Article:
1. Limited time only! Sign up for a free 30min personal tutor trial with Chegg Tutors
    Dismiss Notice
Dismiss Notice
Join Physics Forums Today!
The friendliest, high quality science and math community on the planet! Everyone who loves science is here!

Homework Help: Thermal Physics > Air and Internal Energy

  1. Jun 24, 2005 #1
    This Q has me stumped, I'm still flicking through some web pages and my text book, but been unable to find a useful formula to work it out yet:

  2. jcsd
  3. Jun 24, 2005 #2

    For each molecule, the kinetic energy associated with each degree of freedom is [itex]\frac{1}{2}kT[/itex], so the kinetic energy of each molecule in the O2, N2 mixture is [itex]\frac{5}{2}kT[/itex]. Summing over the entire gas gives the internal energy [itex]U = N\frac{5}{2}kT = nN{_\mathrm{A}} \frac{5}{2}kT = \frac{5}{2}nRT[/itex].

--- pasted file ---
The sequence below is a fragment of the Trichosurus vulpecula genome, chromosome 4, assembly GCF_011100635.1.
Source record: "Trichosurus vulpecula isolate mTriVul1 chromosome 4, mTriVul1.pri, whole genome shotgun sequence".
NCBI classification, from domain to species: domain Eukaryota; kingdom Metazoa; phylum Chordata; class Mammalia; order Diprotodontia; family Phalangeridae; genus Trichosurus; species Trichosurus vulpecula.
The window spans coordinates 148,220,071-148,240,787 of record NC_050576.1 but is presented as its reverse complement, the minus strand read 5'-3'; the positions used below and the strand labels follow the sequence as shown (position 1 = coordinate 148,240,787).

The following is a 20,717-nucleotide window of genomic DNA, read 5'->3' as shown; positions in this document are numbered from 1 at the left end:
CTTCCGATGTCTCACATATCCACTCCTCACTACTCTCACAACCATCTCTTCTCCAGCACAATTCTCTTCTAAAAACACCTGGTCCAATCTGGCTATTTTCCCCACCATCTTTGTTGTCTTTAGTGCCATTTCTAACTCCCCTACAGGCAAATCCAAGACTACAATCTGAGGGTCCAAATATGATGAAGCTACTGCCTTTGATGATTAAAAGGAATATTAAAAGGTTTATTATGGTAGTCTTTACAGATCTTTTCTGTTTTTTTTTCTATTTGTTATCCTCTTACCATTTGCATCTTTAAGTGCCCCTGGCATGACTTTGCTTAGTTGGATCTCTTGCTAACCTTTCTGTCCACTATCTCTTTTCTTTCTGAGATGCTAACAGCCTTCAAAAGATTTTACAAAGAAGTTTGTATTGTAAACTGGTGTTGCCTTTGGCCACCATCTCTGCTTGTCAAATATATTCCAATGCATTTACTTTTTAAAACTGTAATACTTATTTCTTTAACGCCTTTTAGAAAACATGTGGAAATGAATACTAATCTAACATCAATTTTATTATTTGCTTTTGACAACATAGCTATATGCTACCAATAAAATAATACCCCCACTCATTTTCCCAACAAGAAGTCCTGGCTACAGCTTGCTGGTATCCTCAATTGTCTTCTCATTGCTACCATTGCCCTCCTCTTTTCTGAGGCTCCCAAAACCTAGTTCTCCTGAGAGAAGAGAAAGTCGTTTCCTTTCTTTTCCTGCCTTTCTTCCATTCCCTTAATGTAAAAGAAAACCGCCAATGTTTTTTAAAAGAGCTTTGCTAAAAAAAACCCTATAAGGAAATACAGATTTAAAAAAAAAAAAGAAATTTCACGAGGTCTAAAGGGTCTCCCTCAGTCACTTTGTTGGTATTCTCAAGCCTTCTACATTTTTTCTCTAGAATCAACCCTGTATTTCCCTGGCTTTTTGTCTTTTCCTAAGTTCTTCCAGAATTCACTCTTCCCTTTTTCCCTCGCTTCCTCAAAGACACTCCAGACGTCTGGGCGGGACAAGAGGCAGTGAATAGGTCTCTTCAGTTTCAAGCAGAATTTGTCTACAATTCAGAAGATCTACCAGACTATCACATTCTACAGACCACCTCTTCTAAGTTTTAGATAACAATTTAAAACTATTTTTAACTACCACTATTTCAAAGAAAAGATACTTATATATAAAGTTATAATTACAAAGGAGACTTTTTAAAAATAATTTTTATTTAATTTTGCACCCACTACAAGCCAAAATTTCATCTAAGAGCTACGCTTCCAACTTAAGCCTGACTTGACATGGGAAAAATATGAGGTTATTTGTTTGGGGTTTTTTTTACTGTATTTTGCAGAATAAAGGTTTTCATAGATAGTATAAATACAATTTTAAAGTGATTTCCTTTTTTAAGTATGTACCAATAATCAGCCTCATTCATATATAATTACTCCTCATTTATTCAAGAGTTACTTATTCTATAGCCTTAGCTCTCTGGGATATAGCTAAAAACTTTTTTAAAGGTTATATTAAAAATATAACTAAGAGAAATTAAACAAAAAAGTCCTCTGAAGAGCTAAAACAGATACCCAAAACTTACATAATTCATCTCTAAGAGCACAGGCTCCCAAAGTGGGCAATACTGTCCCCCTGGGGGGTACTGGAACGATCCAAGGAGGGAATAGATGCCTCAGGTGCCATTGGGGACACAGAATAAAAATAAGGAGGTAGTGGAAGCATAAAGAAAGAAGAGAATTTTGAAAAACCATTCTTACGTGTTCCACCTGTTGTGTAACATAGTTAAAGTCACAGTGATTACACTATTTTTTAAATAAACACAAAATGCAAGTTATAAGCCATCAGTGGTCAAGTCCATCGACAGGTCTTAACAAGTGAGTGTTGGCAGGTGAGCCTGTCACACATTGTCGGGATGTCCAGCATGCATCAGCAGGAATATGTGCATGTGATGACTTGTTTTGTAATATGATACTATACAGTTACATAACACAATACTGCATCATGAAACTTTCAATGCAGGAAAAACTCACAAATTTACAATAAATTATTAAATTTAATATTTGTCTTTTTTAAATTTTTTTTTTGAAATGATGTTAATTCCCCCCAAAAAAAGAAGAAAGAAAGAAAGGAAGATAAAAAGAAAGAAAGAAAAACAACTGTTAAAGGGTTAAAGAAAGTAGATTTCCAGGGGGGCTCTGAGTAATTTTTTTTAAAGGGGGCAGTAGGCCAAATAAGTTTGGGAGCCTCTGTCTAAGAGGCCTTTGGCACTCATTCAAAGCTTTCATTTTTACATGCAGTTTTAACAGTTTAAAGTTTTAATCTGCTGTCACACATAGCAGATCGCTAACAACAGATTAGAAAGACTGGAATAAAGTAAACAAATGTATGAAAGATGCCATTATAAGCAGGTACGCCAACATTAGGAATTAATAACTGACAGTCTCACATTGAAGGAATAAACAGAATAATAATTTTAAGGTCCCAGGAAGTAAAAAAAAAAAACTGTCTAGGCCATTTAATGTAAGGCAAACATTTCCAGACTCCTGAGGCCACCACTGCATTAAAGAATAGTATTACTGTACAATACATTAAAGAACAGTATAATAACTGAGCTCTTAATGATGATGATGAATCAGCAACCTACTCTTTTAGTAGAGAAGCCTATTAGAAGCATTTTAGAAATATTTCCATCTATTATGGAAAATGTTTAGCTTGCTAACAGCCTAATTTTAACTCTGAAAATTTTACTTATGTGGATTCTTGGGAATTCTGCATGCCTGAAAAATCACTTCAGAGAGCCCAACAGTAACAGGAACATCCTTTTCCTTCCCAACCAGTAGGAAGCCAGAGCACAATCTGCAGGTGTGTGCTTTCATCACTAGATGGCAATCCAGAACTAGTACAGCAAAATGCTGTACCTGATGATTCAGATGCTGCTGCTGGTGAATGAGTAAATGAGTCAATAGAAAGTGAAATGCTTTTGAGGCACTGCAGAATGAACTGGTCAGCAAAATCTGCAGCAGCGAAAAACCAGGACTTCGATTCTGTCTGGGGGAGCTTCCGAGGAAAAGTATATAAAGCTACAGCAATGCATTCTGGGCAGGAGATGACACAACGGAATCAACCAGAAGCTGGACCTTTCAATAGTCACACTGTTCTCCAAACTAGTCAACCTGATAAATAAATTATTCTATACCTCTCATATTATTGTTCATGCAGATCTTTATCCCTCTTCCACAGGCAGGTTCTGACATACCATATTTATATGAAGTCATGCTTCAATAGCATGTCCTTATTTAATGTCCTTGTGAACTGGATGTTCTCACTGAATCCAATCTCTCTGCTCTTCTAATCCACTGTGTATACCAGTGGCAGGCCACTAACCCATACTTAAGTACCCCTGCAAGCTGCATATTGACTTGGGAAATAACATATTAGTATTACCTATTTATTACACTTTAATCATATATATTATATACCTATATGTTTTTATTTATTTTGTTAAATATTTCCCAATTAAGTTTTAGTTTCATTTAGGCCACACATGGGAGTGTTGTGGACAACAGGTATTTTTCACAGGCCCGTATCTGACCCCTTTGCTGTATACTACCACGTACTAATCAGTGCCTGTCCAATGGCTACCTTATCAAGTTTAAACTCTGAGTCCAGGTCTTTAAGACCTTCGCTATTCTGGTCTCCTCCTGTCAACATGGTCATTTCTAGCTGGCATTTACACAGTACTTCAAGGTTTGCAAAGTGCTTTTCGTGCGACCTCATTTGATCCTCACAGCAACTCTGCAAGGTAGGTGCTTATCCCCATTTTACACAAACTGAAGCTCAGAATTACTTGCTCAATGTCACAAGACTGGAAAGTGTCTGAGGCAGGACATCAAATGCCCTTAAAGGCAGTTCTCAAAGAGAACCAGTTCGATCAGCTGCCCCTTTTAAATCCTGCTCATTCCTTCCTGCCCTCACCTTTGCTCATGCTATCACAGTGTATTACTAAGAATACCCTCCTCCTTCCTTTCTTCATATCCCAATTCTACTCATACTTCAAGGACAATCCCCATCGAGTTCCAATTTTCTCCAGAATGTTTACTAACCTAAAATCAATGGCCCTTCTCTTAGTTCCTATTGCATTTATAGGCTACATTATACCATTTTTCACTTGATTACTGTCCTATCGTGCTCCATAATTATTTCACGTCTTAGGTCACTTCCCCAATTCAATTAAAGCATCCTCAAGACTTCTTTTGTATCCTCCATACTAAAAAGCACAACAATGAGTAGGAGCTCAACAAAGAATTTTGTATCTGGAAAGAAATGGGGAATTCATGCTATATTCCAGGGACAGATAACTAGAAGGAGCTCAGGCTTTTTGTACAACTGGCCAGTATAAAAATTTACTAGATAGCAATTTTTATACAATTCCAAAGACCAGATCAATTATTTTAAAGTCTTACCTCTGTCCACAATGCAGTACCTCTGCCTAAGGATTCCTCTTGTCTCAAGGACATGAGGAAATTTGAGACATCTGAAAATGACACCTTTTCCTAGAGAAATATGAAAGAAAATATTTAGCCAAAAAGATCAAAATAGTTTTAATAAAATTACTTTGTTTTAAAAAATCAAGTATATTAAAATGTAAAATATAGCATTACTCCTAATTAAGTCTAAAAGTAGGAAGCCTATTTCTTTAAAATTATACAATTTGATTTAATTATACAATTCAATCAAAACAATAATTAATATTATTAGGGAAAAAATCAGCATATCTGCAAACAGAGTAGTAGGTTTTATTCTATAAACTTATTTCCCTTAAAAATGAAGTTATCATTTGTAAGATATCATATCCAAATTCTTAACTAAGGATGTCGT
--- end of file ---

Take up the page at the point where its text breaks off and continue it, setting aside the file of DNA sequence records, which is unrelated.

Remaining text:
P.S. Not PHYS1901 by any chance?
  4. Jun 24, 2005 #3
    No. PHYS 1001 actually :eek:
    I just found this forum, looks like a useful resource all round.

    Thanks for clearing that up. My main problem I think is remembering all the letters and where they come from.

    BTW, you have U = N*5/2*k*T = n*N_a*5/2*k*T

    The only thing that changes there is N --> n*N_a

    What is "N" if N=n*N_A

    (Haven't worked out how to use the "Latex" code yet)
  5. Jun 24, 2005 #4
    [itex]k[/itex] is defined as [itex]\frac{R}{N_\mathrm{A}}[/itex], N is the number of gas molecules.
Share this great discussion with others via Reddit, Google+, Twitter, or Facebook